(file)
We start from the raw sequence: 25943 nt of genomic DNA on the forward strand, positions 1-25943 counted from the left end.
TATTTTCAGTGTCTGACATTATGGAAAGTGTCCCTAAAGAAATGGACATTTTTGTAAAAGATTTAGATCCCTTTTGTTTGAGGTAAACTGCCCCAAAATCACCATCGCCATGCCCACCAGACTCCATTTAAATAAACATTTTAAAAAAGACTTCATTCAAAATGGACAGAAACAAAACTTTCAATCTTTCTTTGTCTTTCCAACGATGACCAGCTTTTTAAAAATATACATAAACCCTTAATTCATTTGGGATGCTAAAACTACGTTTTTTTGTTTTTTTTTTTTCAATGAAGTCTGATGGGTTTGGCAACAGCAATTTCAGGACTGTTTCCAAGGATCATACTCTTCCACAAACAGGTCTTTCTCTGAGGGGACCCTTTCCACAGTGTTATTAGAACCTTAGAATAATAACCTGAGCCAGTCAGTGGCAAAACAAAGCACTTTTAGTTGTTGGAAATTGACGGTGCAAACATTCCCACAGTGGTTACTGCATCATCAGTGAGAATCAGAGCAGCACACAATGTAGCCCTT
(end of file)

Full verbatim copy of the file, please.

We start from the raw sequence: 25943 nt of genomic DNA on the forward strand, positions 1-25943 counted from the left end.
TATTTTCAGTGTCTGACATTATGGAAAGTGTCCCTAAAGAAATGGACATTTTTGTAAAAGATTTAGATCCCTTTTGTTTGAGGTAAACTGCCCCAAAATCACCATCGCCATGCCCACCAGACTCCATTTAAATAAACATTTTAAAAAAGACTTCATTCAAAATGGACAGAAACAAAACTTTCAATCTTTCTTTGTCTTTCCAACGATGACCAGCTTTTTAAAAATATACATAAACCCTTAATTCATTTGGGATGCTAAAACTACGTTTTTTTGTTTTTTTTTTTTCAATGAAGTCTGATGGGTTTGGCAACAGCAATTTCAGGACTGTTTCCAAGGATCATACTCTTCCACAAACAGGTCTTTCTCTGAGGGGACCCTTTCCACAGTGTTATTAGAACCTTAGAATAATAACCTGAGCCAGTCAGTGGCAAAACAAAGCACTTTTAGTTGTTGGAAATTGACGGTGCAAACATTCCCACAGTGGTTACTGCATCATCAGTGAGAATCAGAGCAGCACACAATGTAGCCCTT